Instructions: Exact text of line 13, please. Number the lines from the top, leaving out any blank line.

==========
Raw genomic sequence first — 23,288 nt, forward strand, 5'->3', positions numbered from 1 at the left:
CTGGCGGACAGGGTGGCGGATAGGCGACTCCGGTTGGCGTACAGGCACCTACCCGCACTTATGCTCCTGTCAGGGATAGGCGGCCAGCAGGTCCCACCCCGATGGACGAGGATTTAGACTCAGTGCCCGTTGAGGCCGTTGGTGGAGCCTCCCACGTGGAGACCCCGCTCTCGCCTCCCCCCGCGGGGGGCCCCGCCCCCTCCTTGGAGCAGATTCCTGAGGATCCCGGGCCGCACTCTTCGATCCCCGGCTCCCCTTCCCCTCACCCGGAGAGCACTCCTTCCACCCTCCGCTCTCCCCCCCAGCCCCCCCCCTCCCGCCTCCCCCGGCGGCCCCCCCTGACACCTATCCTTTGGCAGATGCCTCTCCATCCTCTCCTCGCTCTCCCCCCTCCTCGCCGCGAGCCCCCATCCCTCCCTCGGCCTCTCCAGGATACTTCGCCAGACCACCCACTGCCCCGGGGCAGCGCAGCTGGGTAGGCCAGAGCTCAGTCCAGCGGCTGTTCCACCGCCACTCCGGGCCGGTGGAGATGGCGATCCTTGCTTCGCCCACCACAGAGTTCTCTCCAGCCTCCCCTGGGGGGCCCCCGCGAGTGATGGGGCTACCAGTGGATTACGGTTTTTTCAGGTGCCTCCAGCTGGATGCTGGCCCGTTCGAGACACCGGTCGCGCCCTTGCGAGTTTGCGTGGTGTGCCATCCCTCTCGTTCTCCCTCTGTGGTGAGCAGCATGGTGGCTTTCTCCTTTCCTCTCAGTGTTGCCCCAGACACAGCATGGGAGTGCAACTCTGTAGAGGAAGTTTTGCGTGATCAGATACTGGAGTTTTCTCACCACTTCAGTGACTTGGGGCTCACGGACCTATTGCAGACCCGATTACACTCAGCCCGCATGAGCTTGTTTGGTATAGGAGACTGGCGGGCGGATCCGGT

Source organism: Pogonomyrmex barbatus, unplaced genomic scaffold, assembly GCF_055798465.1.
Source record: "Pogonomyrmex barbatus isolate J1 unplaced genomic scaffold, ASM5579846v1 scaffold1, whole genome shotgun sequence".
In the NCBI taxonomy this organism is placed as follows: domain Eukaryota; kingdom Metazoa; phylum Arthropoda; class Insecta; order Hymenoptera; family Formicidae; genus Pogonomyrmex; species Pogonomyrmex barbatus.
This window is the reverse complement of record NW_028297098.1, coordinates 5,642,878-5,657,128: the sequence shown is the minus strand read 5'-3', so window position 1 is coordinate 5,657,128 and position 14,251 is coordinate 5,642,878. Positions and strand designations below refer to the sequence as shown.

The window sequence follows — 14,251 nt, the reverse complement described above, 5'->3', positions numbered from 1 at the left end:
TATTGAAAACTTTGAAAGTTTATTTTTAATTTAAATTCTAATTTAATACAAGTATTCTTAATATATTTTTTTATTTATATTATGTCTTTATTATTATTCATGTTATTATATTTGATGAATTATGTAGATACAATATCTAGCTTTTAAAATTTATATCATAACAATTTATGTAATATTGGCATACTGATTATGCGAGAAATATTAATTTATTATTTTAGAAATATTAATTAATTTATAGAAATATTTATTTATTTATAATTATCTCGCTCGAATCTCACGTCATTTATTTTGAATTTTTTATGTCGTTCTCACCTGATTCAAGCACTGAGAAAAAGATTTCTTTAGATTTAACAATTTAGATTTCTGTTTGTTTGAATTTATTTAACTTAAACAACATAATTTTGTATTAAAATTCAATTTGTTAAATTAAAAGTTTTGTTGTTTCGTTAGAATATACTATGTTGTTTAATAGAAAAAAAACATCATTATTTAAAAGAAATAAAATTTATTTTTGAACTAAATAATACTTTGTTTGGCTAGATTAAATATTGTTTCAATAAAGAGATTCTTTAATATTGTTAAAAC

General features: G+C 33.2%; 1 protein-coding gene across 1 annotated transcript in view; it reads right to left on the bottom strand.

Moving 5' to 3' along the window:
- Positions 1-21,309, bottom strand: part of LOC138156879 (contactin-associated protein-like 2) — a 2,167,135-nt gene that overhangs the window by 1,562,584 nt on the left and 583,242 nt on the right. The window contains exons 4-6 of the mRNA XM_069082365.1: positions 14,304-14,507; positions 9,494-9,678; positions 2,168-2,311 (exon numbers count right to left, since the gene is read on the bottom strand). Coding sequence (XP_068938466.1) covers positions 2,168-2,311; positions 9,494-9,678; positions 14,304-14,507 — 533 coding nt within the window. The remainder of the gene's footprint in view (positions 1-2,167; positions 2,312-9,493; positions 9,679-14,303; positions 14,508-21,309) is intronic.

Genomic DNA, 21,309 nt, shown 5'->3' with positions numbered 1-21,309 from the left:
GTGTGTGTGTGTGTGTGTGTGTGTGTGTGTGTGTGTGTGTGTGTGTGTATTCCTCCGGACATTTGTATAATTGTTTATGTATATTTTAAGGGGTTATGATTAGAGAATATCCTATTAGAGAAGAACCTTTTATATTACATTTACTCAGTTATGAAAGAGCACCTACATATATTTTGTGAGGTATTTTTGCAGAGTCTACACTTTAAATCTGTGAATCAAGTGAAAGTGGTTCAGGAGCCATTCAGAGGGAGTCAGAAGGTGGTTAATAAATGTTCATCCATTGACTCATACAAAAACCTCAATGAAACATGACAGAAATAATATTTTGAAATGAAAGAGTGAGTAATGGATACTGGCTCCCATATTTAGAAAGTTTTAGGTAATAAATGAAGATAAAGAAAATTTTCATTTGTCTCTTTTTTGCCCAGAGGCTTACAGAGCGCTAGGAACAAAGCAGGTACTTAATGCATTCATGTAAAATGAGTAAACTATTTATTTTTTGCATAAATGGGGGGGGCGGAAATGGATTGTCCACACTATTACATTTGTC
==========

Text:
GTGTGTGTGTGTGTGTGTGTGTGTGTGTGTGTGTGTGTGTGTGTGTGTATTCCTCCGGACATTTGTATAATTGTTTATGTATATTTTAAGGGGTTATGATTAGAGAATATCCTATTAGAGAAGAACCTTTTATATTACATTTACTCAGTTATGAAAGAGCACCTACATATATTTTGTGAGGTATTTTTGCAGAGTCTACACTTTAAATCTGTGAATCAAGTGAAAGTGGTTCAGGAGCCATTCAGAGGGAGTCAGAAGGTGGTTAATAAATGTTCATCCATTGACTCATACAAAAACCTCAATGAAACATGACAGAAATAATATTTTGAAATGAAAGAGTGAGTAATGGATACTGGCTCCCATATTTAGAAAGTTTTAGGTAATAAATGAAGATAAAGAAAATTTTCATTTGTCTCTTTTTTGCCCAGAGGCTTACAGAGCGCTAGGAACAAAGCAGGTACTTAATGCATTCATGTAAAATGAGTAAACTATTTATTTTTTGCATAAATGGGGGGGGCGGAAATGGATTGTCCACACTATTACATTTGTC